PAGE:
Ardie Savea of New Zealand is tackled by Taine Basham of Wales. Pic: Getty Images.

Ardie Savea Proves The All Blacks Still Produce Back Row Brilliance . . . And Gives Taine Basham A Level To Strive For

By Tomas Marks

Back in 2013, Ardie Savea travelled to Europe as the All Blacks’ first non-playing apprentice.

Coach Steve Hansen wanted to “introduce him to the way of the All Black life.”

Eight years on and he is the apprentice turned master, although there was sufficient in the performance of Wales’ new boy Taine Basham on Saturday against New Zealand to suggest there is another back rower with the potential to learn quickly.

Savea is nicknamed ‘The washing machine’ for his constant, whirring attacking game and is now one of the finest loose forwards on the planet.

The 28-year-old has amassed 56 caps for his country and has always been a key asset to the All Blacks given his versatility to play across the back row.

On Saturday, he gave two try assists with an acrobatic scoring pass to Sevu Reece and a bulldozing carry and offload in TJ Perenara’s first half try.

He also made a crucial turnover in a threatening Welsh attack.

In all, Savea made eight carries with only Welsh openside Basham rivaling him with the same amount of ball carries.


Wales might have unearthed their own destructive attacker in Basham. He has a similar playing background to Savea as they have both converted from the centre to back row.

Both players are adept at beating defenders and running smart lines in attack. It would not be a surprise, in time, to see Basham feature across the Welsh back row, like Savea, given his impressive acceleration and power from the base of an attacking ruck, line-out, maul and scrum.

He could be quite potent if he was used at No.8 from scrums and the more touches he gets on the ball the better it would be for Wales.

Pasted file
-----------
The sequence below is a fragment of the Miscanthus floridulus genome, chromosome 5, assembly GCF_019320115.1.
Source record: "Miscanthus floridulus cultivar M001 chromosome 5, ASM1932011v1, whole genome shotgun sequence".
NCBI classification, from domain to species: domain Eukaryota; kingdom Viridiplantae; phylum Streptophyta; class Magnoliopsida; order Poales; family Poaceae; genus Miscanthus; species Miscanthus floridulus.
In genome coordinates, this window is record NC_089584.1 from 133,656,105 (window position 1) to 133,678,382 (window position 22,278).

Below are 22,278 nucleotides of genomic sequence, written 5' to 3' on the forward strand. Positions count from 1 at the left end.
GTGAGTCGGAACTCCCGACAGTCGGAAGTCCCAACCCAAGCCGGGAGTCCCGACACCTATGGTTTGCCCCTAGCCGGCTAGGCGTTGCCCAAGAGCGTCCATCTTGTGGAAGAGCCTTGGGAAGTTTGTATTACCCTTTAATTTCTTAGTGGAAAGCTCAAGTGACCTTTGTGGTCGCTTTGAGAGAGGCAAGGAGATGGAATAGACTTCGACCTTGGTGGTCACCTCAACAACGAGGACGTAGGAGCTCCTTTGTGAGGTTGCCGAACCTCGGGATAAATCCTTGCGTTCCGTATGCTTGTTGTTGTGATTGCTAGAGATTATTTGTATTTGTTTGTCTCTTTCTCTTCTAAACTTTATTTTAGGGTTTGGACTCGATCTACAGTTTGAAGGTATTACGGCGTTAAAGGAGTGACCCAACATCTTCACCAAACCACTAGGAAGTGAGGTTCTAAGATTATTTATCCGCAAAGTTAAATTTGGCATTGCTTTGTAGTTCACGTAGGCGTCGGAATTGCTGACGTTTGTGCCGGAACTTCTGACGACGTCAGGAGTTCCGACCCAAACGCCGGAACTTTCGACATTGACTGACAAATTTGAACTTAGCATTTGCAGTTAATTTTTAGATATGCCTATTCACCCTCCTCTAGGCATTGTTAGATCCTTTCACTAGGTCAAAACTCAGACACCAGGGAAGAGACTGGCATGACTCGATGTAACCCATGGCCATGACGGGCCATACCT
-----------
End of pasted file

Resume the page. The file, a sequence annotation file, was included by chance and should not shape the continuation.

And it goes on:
He’s the modern hybrid back rower and similar to other current internationals such as Sam Simmonds of England, as well as Savea.

Basham has already scored 12 tries in his 53 Dragons appearances and scored his first career hat-trick a couple of years ago against Castres.


But Basham will now need to translate this impact into international tries to match the industrious  Savea.

Even though centurion Beauden Barrett was awarded man of the match, it was Savea who lit up the Principality Stadium.

The Hurricanes forward is coming into his vintage years and maturing into one of the best players and role models in rugby union.

“I love the debate about seven or eight because I have it myself,” said All Blacks coach Ian Foster of Savea’s ability to play either position to the highest standard.

“I love him at seven and love him at eight. What we enjoy about him at eight is we feel he can get his hands on the ball a little more.


“We haven’t always seen that this year, but I think we saw it tonight. He followed up the second South African Test, where I thought he was strong, and he’s backed that up again.”

Off the pitch, Savea has promoted the use of rugby goggles, supported youth mental health charities and created a podcast that encourages emotional well being.

Since that first trip to Europe eight years ago, he has certainly embraced the All Black way of life and has  become a great ambassador for his country and the sport.


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